Josie may come off as annoying at first, but she grows on you as the story goes on. I also find the cultural aspect very interesting, especially with how the author wrote about the friction between Australians and Italians. I honestly had a hard time believing that Italians would be a victim of racism, because their being European by default makes me look up to them. But maybe that’s really what happens when you’re immigrants or came from immigrants where you live — it’s hard to feel at home especially when other people insist otherwise.

I didn’t really like Jacob Coote, but that’s just me because I never really liked bad boys. I found Josie and Jacob’s fighting and arguing a bit over the top, but I rooted for Josie even in the midst of her confusion. I honestly preferred John for Josie, but that boy had his own problems that he deserves to many hugs! John was the “Marchetta punch” in this novel, and like the other readers, it kind of left me gasping in disbelief. Trust Marchetta to do this to her reader.

It’s no Saving Francesca or Jellicoe Road, and it’s not my favorite Marchetta, but Looking for Alibrandi is a very good read. :) It’s an entertaining contemporary YA novel about family and being true to one self. I really wouldn’t expect less from Melina Marchetta, really.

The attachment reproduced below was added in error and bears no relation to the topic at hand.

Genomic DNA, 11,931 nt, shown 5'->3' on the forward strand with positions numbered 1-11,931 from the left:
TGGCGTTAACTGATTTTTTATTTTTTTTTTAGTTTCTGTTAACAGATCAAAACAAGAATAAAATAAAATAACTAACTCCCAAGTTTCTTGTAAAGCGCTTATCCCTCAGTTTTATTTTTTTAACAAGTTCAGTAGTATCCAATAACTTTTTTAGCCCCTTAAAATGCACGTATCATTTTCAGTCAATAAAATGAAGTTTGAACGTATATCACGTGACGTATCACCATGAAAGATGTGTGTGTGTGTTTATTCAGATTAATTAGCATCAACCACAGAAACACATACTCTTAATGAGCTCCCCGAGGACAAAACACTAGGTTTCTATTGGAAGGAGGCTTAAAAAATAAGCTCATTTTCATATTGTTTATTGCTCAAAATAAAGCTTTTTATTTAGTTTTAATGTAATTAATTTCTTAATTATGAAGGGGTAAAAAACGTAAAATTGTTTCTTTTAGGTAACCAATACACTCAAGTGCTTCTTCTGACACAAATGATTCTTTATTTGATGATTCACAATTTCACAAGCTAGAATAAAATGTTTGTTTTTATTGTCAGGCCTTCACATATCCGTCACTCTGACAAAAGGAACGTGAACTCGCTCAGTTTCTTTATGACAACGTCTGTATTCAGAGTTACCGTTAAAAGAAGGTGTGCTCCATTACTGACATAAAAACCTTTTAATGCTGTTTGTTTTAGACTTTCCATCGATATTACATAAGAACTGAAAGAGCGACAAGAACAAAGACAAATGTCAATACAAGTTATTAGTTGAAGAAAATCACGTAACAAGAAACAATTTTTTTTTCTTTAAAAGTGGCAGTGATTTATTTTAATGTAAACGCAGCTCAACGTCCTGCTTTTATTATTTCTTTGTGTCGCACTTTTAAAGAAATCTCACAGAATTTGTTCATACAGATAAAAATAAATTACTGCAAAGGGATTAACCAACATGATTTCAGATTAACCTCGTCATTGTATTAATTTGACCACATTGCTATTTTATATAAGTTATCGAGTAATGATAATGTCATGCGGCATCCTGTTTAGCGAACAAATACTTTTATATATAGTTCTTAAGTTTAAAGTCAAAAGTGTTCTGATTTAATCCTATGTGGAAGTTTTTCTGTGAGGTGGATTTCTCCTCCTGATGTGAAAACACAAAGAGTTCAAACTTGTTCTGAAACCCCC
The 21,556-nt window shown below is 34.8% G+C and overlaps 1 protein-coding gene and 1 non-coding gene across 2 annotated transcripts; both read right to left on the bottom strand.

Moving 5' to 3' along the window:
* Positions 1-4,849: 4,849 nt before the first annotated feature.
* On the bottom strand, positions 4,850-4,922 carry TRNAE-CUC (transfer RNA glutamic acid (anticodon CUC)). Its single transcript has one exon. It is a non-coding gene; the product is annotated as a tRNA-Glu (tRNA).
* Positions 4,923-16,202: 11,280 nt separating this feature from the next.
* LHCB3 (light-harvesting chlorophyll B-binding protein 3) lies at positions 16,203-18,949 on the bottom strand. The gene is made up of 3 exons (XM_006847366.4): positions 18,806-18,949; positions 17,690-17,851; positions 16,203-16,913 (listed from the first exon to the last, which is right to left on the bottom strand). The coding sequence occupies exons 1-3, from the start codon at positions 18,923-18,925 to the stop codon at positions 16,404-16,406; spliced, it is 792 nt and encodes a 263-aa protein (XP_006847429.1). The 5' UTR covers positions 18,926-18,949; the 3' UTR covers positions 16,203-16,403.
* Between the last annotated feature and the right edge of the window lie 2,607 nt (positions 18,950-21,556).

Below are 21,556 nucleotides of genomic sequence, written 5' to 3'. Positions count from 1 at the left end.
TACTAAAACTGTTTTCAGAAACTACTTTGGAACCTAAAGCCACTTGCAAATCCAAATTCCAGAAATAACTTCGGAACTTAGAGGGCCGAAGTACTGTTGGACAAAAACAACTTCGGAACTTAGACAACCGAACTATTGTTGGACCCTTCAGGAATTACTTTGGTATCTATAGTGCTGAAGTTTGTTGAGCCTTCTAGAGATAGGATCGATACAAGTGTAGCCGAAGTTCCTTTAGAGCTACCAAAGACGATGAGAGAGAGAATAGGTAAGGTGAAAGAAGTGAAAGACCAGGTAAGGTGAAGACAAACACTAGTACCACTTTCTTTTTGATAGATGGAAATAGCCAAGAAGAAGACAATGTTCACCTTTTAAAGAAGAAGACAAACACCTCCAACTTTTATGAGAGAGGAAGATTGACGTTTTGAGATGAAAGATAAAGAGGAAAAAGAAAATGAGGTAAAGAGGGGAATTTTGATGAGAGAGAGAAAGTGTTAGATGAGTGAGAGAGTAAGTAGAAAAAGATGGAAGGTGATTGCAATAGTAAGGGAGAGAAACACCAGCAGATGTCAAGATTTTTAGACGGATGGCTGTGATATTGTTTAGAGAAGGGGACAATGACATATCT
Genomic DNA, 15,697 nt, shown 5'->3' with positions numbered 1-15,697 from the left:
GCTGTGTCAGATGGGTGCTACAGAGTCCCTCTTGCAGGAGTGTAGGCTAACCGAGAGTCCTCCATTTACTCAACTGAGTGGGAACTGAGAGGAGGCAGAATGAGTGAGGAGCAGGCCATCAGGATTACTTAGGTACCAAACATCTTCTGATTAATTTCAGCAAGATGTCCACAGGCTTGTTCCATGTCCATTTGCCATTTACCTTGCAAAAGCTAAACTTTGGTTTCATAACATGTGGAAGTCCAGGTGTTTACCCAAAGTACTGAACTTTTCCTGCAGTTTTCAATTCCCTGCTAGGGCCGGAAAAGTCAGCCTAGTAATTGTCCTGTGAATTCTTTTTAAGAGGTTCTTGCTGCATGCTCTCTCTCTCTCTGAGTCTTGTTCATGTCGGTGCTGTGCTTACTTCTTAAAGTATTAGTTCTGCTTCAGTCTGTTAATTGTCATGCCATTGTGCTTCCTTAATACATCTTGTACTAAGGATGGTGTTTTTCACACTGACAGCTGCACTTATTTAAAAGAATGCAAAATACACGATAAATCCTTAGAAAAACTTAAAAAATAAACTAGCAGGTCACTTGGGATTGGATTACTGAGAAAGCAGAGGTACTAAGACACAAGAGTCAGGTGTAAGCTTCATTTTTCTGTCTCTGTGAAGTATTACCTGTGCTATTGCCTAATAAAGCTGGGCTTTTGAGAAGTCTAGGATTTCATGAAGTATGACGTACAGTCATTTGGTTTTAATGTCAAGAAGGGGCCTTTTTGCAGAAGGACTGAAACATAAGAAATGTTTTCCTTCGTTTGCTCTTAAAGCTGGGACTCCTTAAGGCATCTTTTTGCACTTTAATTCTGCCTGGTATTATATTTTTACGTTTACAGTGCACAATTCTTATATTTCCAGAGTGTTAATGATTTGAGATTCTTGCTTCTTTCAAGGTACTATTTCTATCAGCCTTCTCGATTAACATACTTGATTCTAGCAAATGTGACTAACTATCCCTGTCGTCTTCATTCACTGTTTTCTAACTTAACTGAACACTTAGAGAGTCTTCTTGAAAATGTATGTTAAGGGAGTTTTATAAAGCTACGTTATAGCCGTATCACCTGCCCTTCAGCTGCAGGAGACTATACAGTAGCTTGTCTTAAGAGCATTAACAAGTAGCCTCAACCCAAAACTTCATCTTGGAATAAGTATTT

Now to hunt for the movie adaptation.

Rating: [rating=3]

Other reviews:
Chachic’s Book Nook
Emily and Her Little Pink Notes

7 Thoughts on “Looking for Alibrandi

  1. Hi Tina! I’ve had my eye on Melina Marchetta for the longest time. I’m thinking of starting with Saving Francesca. Do you have any idea how her work compares to another Australian author, Jaclyn Moriarty? :)

    • I haven’t read anything from Jaclyn Moriarty yet so I can’t compare. But Marchetta is awesome. Saving Francesca will make you cry, but Jellicoe Road will wrench your heart. Looking for Alibrandi is a bit lighter. :)

  2. I just finished reading this too, Tina! The best part for me was her relationship with Michael, and it really kept me reading. Have you seen The Piper’s Son locally?

    Melina Marchetta tends to deal with heavier subjects. On paper, her plots are actually very soap opera-ish but I think her writing’s just so powerful that you don’t even think of a soap opera when things unfold. Hope you enjoy reading her stuff! :)

    • You’ve had me at powerful writing. I’m Sold. :)

    • I ordered my copy of The Piper’s Son from Book Depository. :) Chachic told me Fully Booked is not ordering it, so I went for BD. It’s still sitting pretty on my shelf, haha.

      • Haha, I’ll look forward to your review. I only know that’s in the same realm as Saving Francesca and sometimes knowing how heavy her books can be intimidates me!